THE number of consumer complaints against financial services firms, including banks, fell by half a million in the first half of the year.
New figures from industry watchdog the Financial Conduct Authority (FCA) showed overall complaints slumped to 2.9 million in the first six months of 2013, down 15 per cent from 3.4m in the second half of 2012.
Bank of Scotland saw one of the biggest percentage falls in complaints – dropping by just over a third to 222,249 – but still remained one of the most complained-about firms.
“We expect firms to put their customers at the heart of their business – an important part of this is the way they handle customer complaints,” said FCA chief executive Martin Wheatley.
“Publishing complaints data is a powerful tool that helps encourage competition between firms to improve their service to customers, and helps consumers assess their relationships with banks and other providers.”
The majority of complaints – totalling almost two thirds – were about payment protection insurance (PPI).
Banks were forced to set aside billions to compensate customers who may have been sold PPI products they did not need in recent years.
Other general insurance- related problems were the next most common, accounting for 11 per cent – followed by complaints about current accounts, which made up 10 per cent of the total number of gripes.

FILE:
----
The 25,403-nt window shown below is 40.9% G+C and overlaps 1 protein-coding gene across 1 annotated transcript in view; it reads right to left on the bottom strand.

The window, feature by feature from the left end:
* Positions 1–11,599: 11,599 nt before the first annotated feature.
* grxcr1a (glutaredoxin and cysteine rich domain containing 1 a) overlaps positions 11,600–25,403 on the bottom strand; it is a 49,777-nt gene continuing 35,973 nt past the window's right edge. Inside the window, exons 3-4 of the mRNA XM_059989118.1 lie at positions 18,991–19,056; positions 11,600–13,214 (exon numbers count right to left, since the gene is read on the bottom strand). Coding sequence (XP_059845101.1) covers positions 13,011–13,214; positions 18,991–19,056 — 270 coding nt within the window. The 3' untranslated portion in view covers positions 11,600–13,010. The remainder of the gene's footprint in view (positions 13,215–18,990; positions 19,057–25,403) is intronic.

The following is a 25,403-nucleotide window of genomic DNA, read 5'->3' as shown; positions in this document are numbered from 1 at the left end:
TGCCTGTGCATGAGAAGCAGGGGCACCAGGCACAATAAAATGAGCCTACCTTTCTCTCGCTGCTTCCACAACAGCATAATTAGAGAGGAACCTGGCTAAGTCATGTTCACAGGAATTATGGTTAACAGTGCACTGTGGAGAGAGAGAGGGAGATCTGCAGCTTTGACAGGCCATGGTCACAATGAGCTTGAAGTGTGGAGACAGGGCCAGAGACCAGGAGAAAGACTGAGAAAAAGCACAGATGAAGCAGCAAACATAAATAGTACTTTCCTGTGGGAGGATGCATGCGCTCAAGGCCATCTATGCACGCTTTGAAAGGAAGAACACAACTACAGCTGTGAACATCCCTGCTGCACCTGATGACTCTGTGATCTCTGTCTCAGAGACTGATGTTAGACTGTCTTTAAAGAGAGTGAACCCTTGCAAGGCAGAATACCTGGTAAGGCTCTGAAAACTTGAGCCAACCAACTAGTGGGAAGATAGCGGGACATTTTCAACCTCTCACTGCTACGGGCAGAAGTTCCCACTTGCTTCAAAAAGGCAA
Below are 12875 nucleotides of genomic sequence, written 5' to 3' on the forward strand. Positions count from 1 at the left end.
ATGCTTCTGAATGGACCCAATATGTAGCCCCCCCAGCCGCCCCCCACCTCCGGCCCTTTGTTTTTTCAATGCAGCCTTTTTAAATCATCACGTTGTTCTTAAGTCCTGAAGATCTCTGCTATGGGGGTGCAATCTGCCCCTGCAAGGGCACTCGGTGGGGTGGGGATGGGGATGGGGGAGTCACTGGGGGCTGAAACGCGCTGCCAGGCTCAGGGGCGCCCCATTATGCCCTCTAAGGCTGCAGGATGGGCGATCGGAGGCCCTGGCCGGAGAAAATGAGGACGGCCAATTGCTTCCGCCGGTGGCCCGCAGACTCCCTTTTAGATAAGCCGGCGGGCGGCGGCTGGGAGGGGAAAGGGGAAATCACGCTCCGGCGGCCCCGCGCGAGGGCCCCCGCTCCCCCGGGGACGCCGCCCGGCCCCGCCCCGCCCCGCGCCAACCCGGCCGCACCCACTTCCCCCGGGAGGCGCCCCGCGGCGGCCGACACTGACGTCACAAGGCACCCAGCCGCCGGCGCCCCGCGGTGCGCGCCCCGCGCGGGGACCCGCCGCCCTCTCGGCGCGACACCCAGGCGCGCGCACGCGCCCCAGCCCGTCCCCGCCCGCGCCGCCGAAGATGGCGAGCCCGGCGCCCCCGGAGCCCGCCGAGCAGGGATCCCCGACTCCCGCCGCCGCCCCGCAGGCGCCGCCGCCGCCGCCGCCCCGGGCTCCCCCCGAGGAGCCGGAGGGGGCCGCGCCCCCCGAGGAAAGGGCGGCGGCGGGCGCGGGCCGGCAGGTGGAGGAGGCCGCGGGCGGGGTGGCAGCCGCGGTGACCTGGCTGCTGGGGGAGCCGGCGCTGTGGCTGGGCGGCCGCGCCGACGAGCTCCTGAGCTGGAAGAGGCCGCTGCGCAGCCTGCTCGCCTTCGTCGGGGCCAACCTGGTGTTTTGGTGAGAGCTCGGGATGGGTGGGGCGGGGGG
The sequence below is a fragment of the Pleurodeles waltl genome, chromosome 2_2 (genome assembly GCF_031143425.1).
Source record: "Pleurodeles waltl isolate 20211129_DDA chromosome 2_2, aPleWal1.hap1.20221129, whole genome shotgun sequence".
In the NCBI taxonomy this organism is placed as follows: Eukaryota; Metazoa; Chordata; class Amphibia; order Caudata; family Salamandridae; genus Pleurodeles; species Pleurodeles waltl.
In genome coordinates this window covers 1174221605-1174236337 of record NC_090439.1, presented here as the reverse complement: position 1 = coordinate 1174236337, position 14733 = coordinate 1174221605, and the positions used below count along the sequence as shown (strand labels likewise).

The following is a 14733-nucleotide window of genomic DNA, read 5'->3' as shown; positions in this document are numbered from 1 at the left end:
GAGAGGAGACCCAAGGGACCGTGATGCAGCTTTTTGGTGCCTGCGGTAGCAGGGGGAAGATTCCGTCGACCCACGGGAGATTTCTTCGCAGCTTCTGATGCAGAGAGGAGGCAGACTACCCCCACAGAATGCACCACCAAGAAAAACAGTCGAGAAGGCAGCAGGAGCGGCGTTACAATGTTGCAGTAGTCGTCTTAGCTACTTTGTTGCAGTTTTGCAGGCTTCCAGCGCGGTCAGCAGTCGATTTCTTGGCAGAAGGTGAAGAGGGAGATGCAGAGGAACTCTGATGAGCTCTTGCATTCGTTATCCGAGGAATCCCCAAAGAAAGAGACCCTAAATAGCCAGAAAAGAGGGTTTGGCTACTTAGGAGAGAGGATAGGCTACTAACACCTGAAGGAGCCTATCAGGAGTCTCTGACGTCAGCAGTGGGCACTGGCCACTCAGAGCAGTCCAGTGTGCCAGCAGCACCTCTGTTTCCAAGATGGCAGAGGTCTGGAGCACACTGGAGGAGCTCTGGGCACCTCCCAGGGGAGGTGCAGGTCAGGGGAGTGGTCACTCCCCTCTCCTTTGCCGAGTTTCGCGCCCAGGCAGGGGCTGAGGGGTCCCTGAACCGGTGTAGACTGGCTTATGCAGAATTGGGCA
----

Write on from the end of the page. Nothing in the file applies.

Paul Clark, chief executive of customer complaints management firm Charter UK, said: “It is reassuring to see that the number of overall complaints against banks have dropped again during the first half of this year, especially as they had already fallen by 12 per cent between July and December 2012.
“This is clearly an improving picture, thanks in large part to the banks’ hard work and on-going investments in this area.
“However, there is still a lot of work to be done, and customer complaints will remain on the agenda for some time to come.”
Martin Dodd, group customer service director at Lloyds Banking Group, the parent company of Bank of Scotland, as well as Lloyds Bank and the newly formed TSB, said of the group’s overall performance: “We have continued to make significant improvements to our customer service and this is highlighted by the fact that, as a group, we now receive fewer banking complaints per thousand accounts than any other major bank.”
Ian McConnell, a financial services partner for Price- waterhouseCooper, said the drop in the number of complaints reflected the end of the PPI saga, which has seen banks pay out £88 billion in compensation.
“This is a good outcome for customers as well as for banks,” he said.
“It demonstrates that the number of customers with concerns is reducing. In particular the numbers would suggest that the back of the PPI issue has been broken and is now on a downward trend with banks getting through complaints more efficiently.”